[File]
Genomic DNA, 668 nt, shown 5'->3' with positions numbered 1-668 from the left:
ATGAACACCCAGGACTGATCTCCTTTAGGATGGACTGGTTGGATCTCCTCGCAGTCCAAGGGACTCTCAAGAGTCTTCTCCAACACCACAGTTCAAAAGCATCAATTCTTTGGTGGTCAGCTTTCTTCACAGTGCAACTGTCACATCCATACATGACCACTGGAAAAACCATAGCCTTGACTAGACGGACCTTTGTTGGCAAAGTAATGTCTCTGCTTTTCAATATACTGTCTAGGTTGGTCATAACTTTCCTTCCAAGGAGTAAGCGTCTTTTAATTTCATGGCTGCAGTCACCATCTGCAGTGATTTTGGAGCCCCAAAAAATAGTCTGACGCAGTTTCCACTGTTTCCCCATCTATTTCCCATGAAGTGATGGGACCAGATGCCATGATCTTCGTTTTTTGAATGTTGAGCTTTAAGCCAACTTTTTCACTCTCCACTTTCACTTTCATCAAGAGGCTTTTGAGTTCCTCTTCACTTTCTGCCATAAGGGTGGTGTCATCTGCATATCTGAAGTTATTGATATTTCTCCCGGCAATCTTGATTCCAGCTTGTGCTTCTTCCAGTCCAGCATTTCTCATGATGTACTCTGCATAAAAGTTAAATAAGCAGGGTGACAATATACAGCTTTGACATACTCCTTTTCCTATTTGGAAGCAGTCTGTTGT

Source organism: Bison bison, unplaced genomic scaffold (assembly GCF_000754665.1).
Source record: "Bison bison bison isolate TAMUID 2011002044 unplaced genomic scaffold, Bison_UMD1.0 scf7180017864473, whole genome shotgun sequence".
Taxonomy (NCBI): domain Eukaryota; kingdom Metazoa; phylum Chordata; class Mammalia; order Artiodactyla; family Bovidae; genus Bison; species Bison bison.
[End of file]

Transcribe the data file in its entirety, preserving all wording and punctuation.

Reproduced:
Genomic DNA, 668 nt, shown 5'->3' with positions numbered 1-668 from the left:
ATGAACACCCAGGACTGATCTCCTTTAGGATGGACTGGTTGGATCTCCTCGCAGTCCAAGGGACTCTCAAGAGTCTTCTCCAACACCACAGTTCAAAAGCATCAATTCTTTGGTGGTCAGCTTTCTTCACAGTGCAACTGTCACATCCATACATGACCACTGGAAAAACCATAGCCTTGACTAGACGGACCTTTGTTGGCAAAGTAATGTCTCTGCTTTTCAATATACTGTCTAGGTTGGTCATAACTTTCCTTCCAAGGAGTAAGCGTCTTTTAATTTCATGGCTGCAGTCACCATCTGCAGTGATTTTGGAGCCCCAAAAAATAGTCTGACGCAGTTTCCACTGTTTCCCCATCTATTTCCCATGAAGTGATGGGACCAGATGCCATGATCTTCGTTTTTTGAATGTTGAGCTTTAAGCCAACTTTTTCACTCTCCACTTTCACTTTCATCAAGAGGCTTTTGAGTTCCTCTTCACTTTCTGCCATAAGGGTGGTGTCATCTGCATATCTGAAGTTATTGATATTTCTCCCGGCAATCTTGATTCCAGCTTGTGCTTCTTCCAGTCCAGCATTTCTCATGATGTACTCTGCATAAAAGTTAAATAAGCAGGGTGACAATATACAGCTTTGACATACTCCTTTTCCTATTTGGAAGCAGTCTGTTGT

Source organism: Bison bison, unplaced genomic scaffold (assembly GCF_000754665.1).
Source record: "Bison bison bison isolate TAMUID 2011002044 unplaced genomic scaffold, Bison_UMD1.0 scf7180017864473, whole genome shotgun sequence".
Taxonomy (NCBI): domain Eukaryota; kingdom Metazoa; phylum Chordata; class Mammalia; order Artiodactyla; family Bovidae; genus Bison; species Bison bison.